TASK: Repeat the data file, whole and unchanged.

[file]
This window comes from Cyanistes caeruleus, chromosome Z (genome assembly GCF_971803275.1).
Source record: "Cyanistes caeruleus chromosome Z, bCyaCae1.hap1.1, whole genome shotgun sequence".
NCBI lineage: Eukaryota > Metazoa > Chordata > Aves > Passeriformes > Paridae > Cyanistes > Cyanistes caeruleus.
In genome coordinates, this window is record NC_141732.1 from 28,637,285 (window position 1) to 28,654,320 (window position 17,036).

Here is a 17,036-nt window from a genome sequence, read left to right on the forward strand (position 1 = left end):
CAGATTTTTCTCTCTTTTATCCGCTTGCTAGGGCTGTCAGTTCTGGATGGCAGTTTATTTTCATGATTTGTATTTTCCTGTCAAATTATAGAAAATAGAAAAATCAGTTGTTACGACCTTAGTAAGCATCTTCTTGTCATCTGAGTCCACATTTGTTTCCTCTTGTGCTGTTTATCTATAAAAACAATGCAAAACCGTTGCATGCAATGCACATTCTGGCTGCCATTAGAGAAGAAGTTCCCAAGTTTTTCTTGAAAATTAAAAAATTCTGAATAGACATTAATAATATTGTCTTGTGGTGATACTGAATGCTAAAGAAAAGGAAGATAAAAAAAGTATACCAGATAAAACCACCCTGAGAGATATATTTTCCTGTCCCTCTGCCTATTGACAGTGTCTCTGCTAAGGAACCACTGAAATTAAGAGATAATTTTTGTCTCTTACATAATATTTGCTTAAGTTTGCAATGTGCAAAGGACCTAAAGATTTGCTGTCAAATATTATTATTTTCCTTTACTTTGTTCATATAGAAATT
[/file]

This window comes from Cyanistes caeruleus, chromosome Z (genome assembly GCF_971803275.1).
Source record: "Cyanistes caeruleus chromosome Z, bCyaCae1.hap1.1, whole genome shotgun sequence".
NCBI lineage: Eukaryota > Metazoa > Chordata > Aves > Passeriformes > Paridae > Cyanistes > Cyanistes caeruleus.
In genome coordinates, this window is record NC_141732.1 from 28,637,285 (window position 1) to 28,654,320 (window position 17,036).

Here is a 17,036-nt window from a genome sequence, read left to right on the forward strand (position 1 = left end):
CAGATTTTTCTCTCTTTTATCCGCTTGCTAGGGCTGTCAGTTCTGGATGGCAGTTTATTTTCATGATTTGTATTTTCCTGTCAAATTATAGAAAATAGAAAAATCAGTTGTTACGACCTTAGTAAGCATCTTCTTGTCATCTGAGTCCACATTTGTTTCCTCTTGTGCTGTTTATCTATAAAAACAATGCAAAACCGTTGCATGCAATGCACATTCTGGCTGCCATTAGAGAAGAAGTTCCCAAGTTTTTCTTGAAAATTAAAAAATTCTGAATAGACATTAATAATATTGTCTTGTGGTGATACTGAATGCTAAAGAAAAGGAAGATAAAAAAAGTATACCAGATAAAACCACCCTGAGAGATATATTTTCCTGTCCCTCTGCCTATTGACAGTGTCTCTGCTAAGGAACCACTGAAATTAAGAGATAATTTTTGTCTCTTACATAATATTTGCTTAAGTTTGCAATGTGCAAAGGACCTAAAGATTTGCTGTCAAATATTATTATTTTCCTTTACTTTGTTCATATAGAAATT